When I tell people I’m taking a sabbatical for the first quarter of 2017, the most common response is, ‘I wish I could do that!’. I don’t work in academia; I’m a digital content producer working in an industry that is constantly evolving and innovating.

It is very scary to step off my particular merry-go-round (pure FOMO, if you want to know), but what keeps most people from taking the sabbatical they secretly long for isn’t about means or opportunity; it’s simply a fear of the unknown.

Paths diverge by Jens Lelie via Unsplash.com

The best defence against that kind of fear is knowledge. A few days after making the decision, I sat down and read around 37 blogs and articles covering every topic from planning a sabbatical to what to do while having one, to re-entering the workplace and explaining the gap in your CV. Here’s what I found helpful.

What is a sabbatical?

Sabbatical comes from the Latin, Greek and Hebrew words for Sabbath. It refers to a rest or break from work for any period from two months to a year.

In contemporary Western society, taking a sabbatical means any extended break from your career taken in order to achieve a goal. It’s a viable way to make time to travel or write a book, broad your education or simply revitalise your passion for what you do.

What a sabbatical isn’t, is an unstructured vacation. At least, not if you want it to add value to your career. Your sabbatical needs a clear goal, but you can make still it fun by volunteering for causes you care about, taking a measured and thoughtful audit of your personal goals and achieving some of them, and taking a hobby to the next level.

Why take a sabbatical?

According to a 2010 study, academics who took a sabbatical reported better life satisfaction and lower stress than those who did not. If you plan it well, your sabbatical can provide you with the chance to:

Make a career change, or find out if your hobby can generate a viable income;
Fulfill a dream, or take a mini-retirement while you are fit enough to enjoy it;
Complete that postgraduate qualification you’ve been talking about for ten years.
What would you do with six months or a year away from the daily grind? What scares you about the idea? What thrills you?

Pre-sabbatical to do list

Set goals. Be clear why you want to take this sabbatical and what you intend to do with it. If you have one primary goal, you may find you can fit a handful of bonus ideas into your plan. It’s much easier to gain the support of your loved ones and colleagues if you can articulate the why and what-for of your sabbatical.
Save! Unless you win the lottery, you probably can’t take a sabbatical without saving up for it. Your goal will determine your timeline and budget. Take an honest look at your spending habits, pay off your debt and then simplify your lifestyle. Get used to living on less before you stop work, and the small sacrifices won’t upset you.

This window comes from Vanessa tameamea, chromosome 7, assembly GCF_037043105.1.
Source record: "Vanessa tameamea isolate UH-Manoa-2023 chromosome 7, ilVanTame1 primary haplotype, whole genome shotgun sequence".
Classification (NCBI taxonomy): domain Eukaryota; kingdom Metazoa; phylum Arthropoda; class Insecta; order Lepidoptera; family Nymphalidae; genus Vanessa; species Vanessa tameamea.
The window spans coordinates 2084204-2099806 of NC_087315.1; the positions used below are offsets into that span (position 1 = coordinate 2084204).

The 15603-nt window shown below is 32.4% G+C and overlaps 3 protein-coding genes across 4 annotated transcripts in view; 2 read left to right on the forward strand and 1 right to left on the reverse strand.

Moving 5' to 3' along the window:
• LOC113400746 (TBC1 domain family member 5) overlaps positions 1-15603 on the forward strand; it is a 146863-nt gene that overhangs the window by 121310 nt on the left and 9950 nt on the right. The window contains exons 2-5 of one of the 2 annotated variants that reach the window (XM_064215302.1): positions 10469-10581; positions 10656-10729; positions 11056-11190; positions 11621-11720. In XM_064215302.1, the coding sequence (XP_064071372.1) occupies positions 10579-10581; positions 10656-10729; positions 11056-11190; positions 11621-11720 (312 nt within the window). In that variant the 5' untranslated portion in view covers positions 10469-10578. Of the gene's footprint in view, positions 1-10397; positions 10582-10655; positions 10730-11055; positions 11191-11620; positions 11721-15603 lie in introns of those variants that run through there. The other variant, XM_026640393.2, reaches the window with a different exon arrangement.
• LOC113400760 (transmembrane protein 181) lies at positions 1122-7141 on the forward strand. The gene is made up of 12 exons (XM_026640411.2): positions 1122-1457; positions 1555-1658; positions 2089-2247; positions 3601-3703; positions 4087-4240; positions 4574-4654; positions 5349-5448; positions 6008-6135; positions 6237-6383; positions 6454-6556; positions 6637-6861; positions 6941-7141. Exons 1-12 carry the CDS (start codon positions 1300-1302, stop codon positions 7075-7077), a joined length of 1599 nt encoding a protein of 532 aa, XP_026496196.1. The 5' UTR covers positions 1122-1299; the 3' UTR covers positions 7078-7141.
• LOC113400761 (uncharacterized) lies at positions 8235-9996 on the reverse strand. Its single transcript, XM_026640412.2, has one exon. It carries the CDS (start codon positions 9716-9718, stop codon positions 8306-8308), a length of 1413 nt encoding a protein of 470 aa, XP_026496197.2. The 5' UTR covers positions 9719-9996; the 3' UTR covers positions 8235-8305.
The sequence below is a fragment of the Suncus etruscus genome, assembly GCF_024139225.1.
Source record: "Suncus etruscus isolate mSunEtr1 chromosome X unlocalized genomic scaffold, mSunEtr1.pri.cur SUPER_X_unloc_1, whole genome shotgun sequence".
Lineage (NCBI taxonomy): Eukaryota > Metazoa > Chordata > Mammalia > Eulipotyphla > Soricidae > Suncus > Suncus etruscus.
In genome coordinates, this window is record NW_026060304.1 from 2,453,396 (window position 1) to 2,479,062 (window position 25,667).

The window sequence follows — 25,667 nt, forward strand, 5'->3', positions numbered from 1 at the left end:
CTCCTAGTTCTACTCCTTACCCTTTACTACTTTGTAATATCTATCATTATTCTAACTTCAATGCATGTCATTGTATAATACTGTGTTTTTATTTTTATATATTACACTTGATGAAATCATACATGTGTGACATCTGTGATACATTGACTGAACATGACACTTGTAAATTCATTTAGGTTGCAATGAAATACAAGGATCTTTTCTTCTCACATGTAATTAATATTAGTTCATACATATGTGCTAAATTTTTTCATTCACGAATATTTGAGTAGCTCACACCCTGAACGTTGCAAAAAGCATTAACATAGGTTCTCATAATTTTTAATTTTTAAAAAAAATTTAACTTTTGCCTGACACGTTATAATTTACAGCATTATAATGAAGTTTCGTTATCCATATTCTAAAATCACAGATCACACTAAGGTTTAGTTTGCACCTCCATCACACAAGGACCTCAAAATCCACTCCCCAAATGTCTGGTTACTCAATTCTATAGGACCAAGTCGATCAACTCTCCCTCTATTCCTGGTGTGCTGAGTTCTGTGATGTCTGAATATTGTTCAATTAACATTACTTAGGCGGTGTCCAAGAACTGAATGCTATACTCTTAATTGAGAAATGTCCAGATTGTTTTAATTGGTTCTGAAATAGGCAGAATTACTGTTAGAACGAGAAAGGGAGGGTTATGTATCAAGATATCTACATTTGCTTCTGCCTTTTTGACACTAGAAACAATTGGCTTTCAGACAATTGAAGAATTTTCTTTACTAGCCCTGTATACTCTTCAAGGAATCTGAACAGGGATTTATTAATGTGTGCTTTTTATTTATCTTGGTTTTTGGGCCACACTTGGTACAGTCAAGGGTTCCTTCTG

Trust yourself. Not everyone will support your decision or value your goal the way you do. Trust yourself and know that act of stepping out of the daily grind is enriching on its own, offering you unexpected opportunities for personal growth.

Keep your sabbatical on track

Be flexible and open to evolving your plans and updating your goal during your sabbatical, especially if you are taking more than six months. It’s very important to check in with yourself regularly once you are free from the daily grind.

Over the next four months, I’ll be finishing my first book. Here’s how I’ll assess my progress and stay on top of my goals:

  1. I’m using the same project management tool I use at work (ASANA – it’s awesome!), to keep track of my daily, weekly and monthly writing goals, as well as any volunteer work and certifications I complete. This will help me stay on track and keep a record of how I invested my time.
  2. I’m maintaining the structure of a normal work day because I’m prone to procrastination. My best defence against time wasting is to stick to a routine.
  3. I’m used to working in an open plan office with an inspiring group of people so I’m repurposing the time I used to spend on the daily commute (about 120-minutes) into time for getting out of my house – I’ll be hiking, walking, surfing and hitting the gym, all of which add the bonus of feel-good endorphins to my day.

After your sabbatical

I need to return to work after my sabbatical and that means devoting at least an hour a day to maintaining my personal brand online. Luckily, I enjoy blogging so that takes care of keeping my LinkedIn profile and WordPress site fresh and relevant.

I also need to keep on top of developments in my industry, so I’ve chosen a small group of thought leaders to follow and cut down my newsletter subscriptions to a few influential brands. I’ll also be pursuing certification in a couple of disciplines that are relevant but not critical to my work as a digital content producer, so I’ll be adding direct value to my CV while I’m away from formal employment.

If you take a sabbatical, you’ll want to be able to tell recruiters and future employers what you gained from the time away – how has it improved your skills, what did you learn, how has it strengthened you as a potential team member? At the end of my sabbatical, I’ll have the obvious answers to these questions noted in my project management tool, but the more subtle, personal growth aspects are equally important and harder to track. So, I’m also keeping a journal to give myself a reference point at the start and at the finish of the experience.

Good luck!

If you are thinking of taking a sabbatical, I wish you all the best in preparing for it and having the courage to step out of the daily grind and claim the time you need to pursue a dream or life goal.

If you are currently on sabbatical, I’d love to hear how it is unfolding for you.